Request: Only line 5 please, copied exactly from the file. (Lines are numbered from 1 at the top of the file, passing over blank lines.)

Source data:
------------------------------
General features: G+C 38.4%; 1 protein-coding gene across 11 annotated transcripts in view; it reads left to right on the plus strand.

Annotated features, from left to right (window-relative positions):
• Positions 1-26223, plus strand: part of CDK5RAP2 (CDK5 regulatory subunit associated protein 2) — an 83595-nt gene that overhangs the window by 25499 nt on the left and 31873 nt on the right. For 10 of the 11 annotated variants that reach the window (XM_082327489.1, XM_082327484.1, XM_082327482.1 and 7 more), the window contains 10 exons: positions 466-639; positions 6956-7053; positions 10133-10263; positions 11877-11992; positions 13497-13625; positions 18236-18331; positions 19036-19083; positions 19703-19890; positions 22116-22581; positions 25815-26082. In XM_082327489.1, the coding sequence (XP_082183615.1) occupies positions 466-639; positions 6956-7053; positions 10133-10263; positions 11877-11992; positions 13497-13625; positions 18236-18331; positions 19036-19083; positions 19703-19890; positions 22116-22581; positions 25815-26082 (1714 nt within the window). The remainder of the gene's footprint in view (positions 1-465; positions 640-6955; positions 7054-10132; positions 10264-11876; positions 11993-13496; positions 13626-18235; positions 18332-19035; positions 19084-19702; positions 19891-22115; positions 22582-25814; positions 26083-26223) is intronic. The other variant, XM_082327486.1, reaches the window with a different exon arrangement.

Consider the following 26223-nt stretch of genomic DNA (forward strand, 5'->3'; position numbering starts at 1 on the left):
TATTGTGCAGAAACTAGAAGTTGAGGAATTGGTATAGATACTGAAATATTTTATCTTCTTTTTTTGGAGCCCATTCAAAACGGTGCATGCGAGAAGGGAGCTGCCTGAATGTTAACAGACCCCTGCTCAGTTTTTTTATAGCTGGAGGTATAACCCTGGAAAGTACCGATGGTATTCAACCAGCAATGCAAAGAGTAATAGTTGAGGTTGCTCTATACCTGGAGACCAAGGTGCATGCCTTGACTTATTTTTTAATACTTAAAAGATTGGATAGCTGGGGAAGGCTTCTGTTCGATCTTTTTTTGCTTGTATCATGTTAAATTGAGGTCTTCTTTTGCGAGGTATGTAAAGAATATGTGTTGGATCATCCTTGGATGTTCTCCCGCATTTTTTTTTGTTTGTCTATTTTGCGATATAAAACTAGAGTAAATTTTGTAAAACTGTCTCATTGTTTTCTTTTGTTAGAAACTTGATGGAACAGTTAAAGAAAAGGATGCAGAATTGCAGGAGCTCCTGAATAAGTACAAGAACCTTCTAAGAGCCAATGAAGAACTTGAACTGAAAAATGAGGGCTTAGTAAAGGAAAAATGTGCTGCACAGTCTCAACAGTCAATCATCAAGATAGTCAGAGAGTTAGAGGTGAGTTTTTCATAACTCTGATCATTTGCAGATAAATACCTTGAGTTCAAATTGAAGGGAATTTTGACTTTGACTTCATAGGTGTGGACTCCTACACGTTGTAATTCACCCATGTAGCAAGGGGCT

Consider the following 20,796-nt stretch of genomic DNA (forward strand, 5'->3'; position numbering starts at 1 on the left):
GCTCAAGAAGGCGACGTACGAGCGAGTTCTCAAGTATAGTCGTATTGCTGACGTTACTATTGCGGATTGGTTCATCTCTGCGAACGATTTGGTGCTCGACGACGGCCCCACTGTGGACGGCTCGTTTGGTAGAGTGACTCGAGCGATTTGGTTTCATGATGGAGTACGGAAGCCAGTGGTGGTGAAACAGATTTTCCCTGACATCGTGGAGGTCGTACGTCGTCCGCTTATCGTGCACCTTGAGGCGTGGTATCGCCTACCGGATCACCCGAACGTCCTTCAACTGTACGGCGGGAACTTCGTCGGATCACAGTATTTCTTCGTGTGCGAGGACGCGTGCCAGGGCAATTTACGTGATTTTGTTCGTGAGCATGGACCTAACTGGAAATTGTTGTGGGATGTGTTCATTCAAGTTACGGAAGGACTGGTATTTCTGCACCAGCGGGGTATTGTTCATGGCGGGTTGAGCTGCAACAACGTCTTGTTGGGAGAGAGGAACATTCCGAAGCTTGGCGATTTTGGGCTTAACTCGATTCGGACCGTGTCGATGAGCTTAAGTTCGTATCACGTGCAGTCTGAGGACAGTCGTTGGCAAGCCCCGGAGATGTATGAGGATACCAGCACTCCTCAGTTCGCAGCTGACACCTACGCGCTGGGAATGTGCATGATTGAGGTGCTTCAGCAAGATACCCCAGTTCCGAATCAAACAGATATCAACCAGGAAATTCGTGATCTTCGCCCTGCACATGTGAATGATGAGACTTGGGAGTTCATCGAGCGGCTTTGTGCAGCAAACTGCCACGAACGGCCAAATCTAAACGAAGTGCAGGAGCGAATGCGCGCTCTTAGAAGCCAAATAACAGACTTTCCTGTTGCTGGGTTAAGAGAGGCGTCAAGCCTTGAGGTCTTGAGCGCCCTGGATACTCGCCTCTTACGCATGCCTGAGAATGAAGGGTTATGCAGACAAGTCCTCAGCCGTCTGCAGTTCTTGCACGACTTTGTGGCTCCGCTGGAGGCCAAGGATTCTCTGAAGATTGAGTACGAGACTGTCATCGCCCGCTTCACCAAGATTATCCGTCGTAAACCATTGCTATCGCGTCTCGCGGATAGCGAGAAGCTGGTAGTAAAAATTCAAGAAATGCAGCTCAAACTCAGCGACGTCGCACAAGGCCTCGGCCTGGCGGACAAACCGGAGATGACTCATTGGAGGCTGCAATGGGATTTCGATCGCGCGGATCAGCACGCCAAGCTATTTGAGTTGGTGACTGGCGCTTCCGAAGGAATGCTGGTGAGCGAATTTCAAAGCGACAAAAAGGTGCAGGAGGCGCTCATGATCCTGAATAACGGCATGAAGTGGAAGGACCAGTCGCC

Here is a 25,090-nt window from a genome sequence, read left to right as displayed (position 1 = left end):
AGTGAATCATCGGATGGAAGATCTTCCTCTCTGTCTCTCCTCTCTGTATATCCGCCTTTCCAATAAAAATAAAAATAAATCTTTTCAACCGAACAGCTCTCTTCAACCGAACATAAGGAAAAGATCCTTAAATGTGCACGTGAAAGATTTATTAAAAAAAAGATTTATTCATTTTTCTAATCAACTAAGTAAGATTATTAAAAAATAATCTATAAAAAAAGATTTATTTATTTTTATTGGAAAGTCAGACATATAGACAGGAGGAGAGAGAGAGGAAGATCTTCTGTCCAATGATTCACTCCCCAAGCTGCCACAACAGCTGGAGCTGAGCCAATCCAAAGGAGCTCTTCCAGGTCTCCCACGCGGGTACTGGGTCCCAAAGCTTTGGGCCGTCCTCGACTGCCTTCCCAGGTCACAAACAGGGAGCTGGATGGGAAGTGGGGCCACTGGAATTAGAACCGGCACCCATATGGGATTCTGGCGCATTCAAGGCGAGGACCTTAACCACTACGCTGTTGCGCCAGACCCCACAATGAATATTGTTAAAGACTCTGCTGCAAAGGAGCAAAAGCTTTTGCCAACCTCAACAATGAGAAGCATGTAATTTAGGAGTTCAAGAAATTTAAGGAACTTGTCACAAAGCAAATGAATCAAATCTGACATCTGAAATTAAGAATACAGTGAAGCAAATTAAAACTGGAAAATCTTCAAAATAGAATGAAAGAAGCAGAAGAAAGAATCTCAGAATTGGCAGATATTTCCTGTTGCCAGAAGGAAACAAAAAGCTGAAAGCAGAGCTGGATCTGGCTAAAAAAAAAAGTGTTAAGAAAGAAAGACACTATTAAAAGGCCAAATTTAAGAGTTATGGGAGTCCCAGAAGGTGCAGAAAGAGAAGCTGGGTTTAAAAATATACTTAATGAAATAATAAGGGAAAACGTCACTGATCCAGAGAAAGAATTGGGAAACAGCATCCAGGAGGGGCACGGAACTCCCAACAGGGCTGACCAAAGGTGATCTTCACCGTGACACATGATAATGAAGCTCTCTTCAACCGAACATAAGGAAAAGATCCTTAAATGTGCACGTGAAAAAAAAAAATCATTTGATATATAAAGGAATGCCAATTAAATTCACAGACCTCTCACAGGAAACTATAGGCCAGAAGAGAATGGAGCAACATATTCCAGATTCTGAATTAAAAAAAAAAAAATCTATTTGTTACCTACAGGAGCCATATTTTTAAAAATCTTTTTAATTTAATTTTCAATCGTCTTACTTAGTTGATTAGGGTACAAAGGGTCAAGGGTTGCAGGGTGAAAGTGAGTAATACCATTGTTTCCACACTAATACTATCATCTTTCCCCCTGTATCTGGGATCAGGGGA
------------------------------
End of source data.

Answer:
TATTGTGCAGAAACTAGAAGTTGAGGAATTGGTATAGATACTGAAATATTTTATCTTCTTTTTTTGGAGCCCATTCAAAACGGTGCATGCGAGAAGGGAGCTGCCTGAATGTTAACAGACCCCTGCTCAGTTTTTTTATAGCTGGAGGTATAACCCTGGAAAGTACCGATGGTATTCAACCAGCAATGCAAAGAGTAATAGTTGAGGTTGCTCTATACCTGGAGACCAAGGTGCATGCCTTGACTTATTTTTTAATACTTAAAAGATTGGATAGCTGGGGAAGGCTTCTGTTCGATCTTTTTTTGCTTGTATCATGTTAAATTGAGGTCTTCTTTTGCGAGGTATGTAAAGAATATGTGTTGGATCATCCTTGGATGTTCTCCCGCATTTTTTTTTGTTTGTCTATTTTGCGATATAAAACTAGAGTAAATTTTGTAAAACTGTCTCATTGTTTTCTTTTGTTAGAAACTTGATGGAACAGTTAAAGAAAAGGATGCAGAATTGCAGGAGCTCCTGAATAAGTACAAGAACCTTCTAAGAGCCAATGAAGAACTTGAACTGAAAAATGAGGGCTTAGTAAAGGAAAAATGTGCTGCACAGTCTCAACAGTCAATCATCAAGATAGTCAGAGAGTTAGAGGTGAGTTTTTCATAACTCTGATCATTTGCAGATAAATACCTTGAGTTCAAATTGAAGGGAATTTTGACTTTGACTTCATAGGTGTGGACTCCTACACGTTGTAATTCACCCATGTAGCAAGGGGCT